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1744, from Dutch wafel "waffle," from Middle Dutch or Middle Low German wafel, from Proto-Germanic *wabila- "web, honeycomb" (cf. Old High German waba "honeycomb," German Wabe), related to Old High German weban, Old English wefan "to weave" (see weave (v.)). Sense of "honeycomb" is preserved in some combinations referring to a weave of cloth. Waffle iron is from 1794.
1690s, "to yelp, bark," frequentative of waff "to yelp" (1610); possibly of imitative origin. Figurative sense of "talk foolishly" (1701) led to that of "vacillate, equivocate" (1803), originally a Scottish and northern English usage. Related: Waffled; waffling.
: I was tired of all the candidates' waffleverb
Tospeak or behave evasively; tergiversate; equivocate: When asked for specifics, I demur, I waffle/ unlike the windy, waffling, anonymous editorial writers (1803+)
[fr northern British dialect, ''waver, fluctuate,'' perhaps related to another dialect sense, ''yelp, yap'']
Until the bitter end: In Dover, New Hampshire, Clinton promised voters that if they gave him a second chance, he would be with them until the last dog dies/ But no he swore a blood oath that he was one of us, and would stay until the last dog died (1990s+)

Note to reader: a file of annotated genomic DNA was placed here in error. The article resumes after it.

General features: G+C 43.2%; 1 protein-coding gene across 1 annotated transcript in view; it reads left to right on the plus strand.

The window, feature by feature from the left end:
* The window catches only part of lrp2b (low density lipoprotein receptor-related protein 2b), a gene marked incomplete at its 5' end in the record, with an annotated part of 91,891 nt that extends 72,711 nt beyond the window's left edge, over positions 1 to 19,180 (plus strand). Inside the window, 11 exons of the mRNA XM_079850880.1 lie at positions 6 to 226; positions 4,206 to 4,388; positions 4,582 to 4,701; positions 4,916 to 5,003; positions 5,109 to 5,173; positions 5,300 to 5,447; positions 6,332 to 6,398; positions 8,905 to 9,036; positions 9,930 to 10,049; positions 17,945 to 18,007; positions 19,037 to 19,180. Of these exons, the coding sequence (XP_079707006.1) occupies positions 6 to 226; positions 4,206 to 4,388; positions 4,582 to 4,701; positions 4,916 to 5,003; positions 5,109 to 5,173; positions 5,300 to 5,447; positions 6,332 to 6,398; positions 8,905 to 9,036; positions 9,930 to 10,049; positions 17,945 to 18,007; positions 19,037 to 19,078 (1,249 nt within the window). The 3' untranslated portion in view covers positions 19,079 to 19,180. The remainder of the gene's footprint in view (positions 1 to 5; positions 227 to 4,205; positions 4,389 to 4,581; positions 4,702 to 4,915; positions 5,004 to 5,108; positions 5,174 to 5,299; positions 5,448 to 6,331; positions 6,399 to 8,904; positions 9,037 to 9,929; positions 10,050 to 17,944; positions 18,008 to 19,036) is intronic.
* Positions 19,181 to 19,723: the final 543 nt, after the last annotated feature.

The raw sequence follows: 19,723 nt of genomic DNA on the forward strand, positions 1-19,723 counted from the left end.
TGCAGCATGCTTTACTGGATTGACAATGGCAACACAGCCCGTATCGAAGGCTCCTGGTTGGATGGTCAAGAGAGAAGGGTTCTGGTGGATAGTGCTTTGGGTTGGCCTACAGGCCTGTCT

A cowboy (late 1800s+)
crisp raised cake baked in a waffle iron, a hinged metal griddle with a honeycombed or fancifully engraved surface that allows a thin layer of batter to cook evenly and crisply. Baking powder is the typical leavening in American waffles, and yeast waffles are eaten in Belgium and France. In the United States and Canada waffles are a popular breakfast food, topped with butter and maple syrup or fruit preserves. Waffles also can serve as a base for savoury mixtures such as seafood or poultry in sauce. In Belgium waffles are a popular snack food. They are mentioned in French poems from as early as the 12th century, when they were sold as street food at fairs and religious festivals.